Post-modern government?

I’ve started following 2churchmice.wordpress.com where I read this fascinating insight:

One of the characteristics of post-modernity is that everything is in flux, and the old certainties (and enmities) of the past no longer make sense. 

The rise of the emerging church is only one manifestation of that, and is a key reason why some people dislike it so much, because it is (on the old paradigm) eclectic and illogical. 

Viewed from this angle, the coalition of ‘conservatives’ and ‘liberals’ in government looks like a version of the same thing – emerging government, perhaps? 

Just like the emerging church, it will be loved and hated in equal measure.  Those who still prefer the old certainties and tribal identities will be especially cynical.  Which should mean that no emergent Christians will be among them, but you never know.  Truth is sometimes stranger than fiction.

That blog post arrived in my RSS reader just as I was drawing a blank in a Google search for UK churches who are successfully building an “eclectic and illogical” range of congregations within a single church.  By which, I mean a single church committed to common values but which is able to express its worship in multiple congregations having a diversity of styles.  That is not the same as having different kinds of service offered to, or imposed upon, a single congregation.  I am still reminded of the challenging words from Leonard Sweet and worship leader Andy Flannagan:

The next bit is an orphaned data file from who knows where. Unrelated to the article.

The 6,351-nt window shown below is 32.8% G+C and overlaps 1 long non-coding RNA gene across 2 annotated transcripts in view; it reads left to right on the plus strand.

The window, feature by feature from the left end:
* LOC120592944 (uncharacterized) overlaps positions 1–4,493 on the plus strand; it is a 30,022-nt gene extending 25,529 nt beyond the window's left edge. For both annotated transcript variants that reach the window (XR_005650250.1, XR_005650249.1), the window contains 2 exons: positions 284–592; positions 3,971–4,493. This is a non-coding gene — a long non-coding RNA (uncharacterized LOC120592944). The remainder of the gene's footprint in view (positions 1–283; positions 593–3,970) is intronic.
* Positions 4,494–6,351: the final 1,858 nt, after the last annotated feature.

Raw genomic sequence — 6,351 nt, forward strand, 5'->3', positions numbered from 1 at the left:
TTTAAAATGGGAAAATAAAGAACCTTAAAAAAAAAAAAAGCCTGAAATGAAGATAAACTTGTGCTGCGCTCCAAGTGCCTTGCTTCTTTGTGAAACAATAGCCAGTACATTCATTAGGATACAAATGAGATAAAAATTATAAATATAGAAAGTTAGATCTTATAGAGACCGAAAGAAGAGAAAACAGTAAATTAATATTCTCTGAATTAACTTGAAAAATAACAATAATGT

Leonard Sweet: There is a new standard of excellence: the quality of the participation, not the quality of the performance.”

Andy Flannagan: “Worship that is sung is very prescriptive. It leaves very little room for interaction, participation and individual creativity. I often ask people, ‘How do you know where your people are at if all you ever do is tell them what to sing?’ That’s what we do with our words on screens. It’s like karaoke. God desires our expressions of worship to be honest, heartfelt and of-the-moment, rather than us only relying on someone else’s words and experience, even though that is also an essential discipline.”

Of course, very many people like their worship to be prescriptive and others just dread it!  But that’s the point of emergent church.  Both are valid expressions – but who knows how to develop it and then hold it all together! ‘Tis a journey which we now appear to share with our new government.

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